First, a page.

Re-examining the integration of routine and adaptive expertise: there is no such thing as routine from a motor control perspective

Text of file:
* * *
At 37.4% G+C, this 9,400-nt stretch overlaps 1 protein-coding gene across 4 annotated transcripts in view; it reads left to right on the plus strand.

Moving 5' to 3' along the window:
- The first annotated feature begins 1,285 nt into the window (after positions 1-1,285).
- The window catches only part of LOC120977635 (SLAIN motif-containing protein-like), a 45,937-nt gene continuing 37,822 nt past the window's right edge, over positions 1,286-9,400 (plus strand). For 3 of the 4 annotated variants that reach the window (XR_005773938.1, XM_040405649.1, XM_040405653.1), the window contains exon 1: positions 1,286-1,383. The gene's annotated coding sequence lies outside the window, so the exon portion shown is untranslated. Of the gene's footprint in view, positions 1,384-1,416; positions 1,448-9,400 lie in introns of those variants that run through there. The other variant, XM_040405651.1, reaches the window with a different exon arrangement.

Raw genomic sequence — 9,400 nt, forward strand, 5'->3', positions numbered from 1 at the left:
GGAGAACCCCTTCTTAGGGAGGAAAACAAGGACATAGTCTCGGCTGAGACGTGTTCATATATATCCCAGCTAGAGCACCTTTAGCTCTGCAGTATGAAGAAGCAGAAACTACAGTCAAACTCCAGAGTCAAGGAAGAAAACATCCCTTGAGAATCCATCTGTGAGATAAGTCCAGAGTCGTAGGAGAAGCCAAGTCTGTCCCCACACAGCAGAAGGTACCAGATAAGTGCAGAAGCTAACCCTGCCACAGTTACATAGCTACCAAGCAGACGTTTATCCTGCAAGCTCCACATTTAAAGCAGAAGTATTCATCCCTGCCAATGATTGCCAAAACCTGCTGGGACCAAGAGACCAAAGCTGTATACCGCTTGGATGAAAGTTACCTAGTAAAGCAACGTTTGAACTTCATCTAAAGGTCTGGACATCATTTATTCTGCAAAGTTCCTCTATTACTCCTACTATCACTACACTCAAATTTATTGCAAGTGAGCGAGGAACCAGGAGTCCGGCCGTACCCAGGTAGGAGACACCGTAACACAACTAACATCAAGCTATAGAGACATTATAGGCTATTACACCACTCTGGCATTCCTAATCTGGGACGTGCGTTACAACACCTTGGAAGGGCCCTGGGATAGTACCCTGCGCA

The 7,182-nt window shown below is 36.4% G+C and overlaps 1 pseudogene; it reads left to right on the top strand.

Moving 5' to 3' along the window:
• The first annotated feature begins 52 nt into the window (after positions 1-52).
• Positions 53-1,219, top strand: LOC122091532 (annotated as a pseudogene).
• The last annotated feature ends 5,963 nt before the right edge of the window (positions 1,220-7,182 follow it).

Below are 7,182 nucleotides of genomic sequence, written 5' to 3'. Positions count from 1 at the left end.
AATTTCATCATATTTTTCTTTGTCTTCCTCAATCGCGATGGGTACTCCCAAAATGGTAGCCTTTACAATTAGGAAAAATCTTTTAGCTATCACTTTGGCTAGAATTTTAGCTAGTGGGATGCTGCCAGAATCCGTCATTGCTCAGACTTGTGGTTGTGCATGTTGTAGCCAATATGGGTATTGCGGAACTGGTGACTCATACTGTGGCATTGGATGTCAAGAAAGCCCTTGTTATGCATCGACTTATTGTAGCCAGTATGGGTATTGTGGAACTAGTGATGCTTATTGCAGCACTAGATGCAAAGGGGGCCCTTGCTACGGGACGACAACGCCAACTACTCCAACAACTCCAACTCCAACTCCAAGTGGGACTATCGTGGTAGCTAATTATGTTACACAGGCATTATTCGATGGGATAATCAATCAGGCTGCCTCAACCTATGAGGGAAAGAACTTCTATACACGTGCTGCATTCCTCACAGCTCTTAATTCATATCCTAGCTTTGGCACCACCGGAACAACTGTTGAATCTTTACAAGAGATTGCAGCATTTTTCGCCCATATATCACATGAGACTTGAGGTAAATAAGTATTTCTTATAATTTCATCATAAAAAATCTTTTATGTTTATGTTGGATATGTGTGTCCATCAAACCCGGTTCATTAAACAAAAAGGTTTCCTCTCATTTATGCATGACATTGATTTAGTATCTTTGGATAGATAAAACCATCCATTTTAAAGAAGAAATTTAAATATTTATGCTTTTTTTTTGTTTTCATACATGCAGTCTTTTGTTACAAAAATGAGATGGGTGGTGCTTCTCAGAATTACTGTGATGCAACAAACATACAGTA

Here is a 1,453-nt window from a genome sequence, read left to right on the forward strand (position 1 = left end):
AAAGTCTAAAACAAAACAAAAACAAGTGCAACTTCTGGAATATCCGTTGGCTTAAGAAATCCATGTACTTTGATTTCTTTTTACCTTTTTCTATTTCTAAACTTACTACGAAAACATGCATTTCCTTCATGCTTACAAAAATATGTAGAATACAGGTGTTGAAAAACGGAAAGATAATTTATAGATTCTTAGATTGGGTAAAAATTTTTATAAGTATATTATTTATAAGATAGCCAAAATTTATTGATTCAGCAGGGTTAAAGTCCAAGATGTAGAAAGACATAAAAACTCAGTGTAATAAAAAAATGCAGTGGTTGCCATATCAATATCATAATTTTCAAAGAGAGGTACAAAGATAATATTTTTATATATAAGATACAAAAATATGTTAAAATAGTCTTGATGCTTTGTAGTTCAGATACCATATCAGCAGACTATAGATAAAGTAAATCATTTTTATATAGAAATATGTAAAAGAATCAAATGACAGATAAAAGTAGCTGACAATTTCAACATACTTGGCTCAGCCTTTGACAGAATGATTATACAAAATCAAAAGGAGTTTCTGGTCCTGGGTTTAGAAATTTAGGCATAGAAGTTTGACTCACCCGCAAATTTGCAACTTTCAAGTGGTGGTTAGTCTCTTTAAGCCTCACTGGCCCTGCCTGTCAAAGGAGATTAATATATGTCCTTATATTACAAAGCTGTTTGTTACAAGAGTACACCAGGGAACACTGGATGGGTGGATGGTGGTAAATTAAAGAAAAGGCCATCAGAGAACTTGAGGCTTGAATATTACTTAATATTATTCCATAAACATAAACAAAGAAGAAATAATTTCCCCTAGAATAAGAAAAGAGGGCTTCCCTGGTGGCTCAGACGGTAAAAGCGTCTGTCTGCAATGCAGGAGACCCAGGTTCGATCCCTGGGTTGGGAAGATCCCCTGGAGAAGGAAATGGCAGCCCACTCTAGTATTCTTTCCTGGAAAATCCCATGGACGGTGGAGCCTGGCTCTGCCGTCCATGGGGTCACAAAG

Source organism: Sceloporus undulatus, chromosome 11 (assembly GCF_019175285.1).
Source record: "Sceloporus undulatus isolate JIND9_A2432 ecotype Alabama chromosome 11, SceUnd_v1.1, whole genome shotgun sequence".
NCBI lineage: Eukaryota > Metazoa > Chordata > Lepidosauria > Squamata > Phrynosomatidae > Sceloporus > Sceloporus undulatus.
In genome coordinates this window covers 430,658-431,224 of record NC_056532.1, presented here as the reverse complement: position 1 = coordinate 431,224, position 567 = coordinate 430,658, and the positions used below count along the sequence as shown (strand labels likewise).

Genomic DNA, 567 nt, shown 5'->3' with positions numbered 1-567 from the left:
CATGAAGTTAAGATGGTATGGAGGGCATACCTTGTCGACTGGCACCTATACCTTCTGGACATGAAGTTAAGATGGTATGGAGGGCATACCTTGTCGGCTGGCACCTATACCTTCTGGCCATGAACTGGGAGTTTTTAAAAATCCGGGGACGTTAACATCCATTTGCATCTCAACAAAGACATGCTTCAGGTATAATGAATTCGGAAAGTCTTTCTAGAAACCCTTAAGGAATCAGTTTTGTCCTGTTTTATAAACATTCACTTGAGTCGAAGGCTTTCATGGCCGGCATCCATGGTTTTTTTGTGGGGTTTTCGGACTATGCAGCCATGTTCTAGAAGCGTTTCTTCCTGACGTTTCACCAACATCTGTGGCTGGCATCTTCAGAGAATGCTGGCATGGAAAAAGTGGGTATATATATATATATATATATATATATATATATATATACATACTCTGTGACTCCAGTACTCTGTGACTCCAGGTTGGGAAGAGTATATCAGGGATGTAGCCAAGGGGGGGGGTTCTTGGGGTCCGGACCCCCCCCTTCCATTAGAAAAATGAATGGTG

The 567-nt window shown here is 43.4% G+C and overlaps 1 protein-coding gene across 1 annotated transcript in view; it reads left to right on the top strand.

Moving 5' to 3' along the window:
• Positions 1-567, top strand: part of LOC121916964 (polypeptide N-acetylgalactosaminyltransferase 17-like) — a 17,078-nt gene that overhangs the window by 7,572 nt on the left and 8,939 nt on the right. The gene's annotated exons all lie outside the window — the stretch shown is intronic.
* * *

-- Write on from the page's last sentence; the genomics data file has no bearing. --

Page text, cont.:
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The study of adaptive expertise in health professions education has focused almost exclusively on cognitive skills, largely ignoring the processes of adaptation in the performance of precision technical skills. We present a focused review of literature to argue that repetitive practice is much less repetitive than often perceived. Our main thesis is that all skilled movement reflects components of adaptive expertise. Through an overview of perspectives from the field of motor control and learning, we emphasize the interplay between the inherent noisiness of the human motor architecture and the stability of motor skill performances. Ultimately, we challenge the very idea of routine. Our goal is threefold: to reconcile common misconceptions about the rote nature of routine precision skill performance, to offer educators principles to enhance adaptive expertise as an outcome of precision skill training, and to expand the conversation between 'routine' and 'adaptive' forms of expertise in health professions education.
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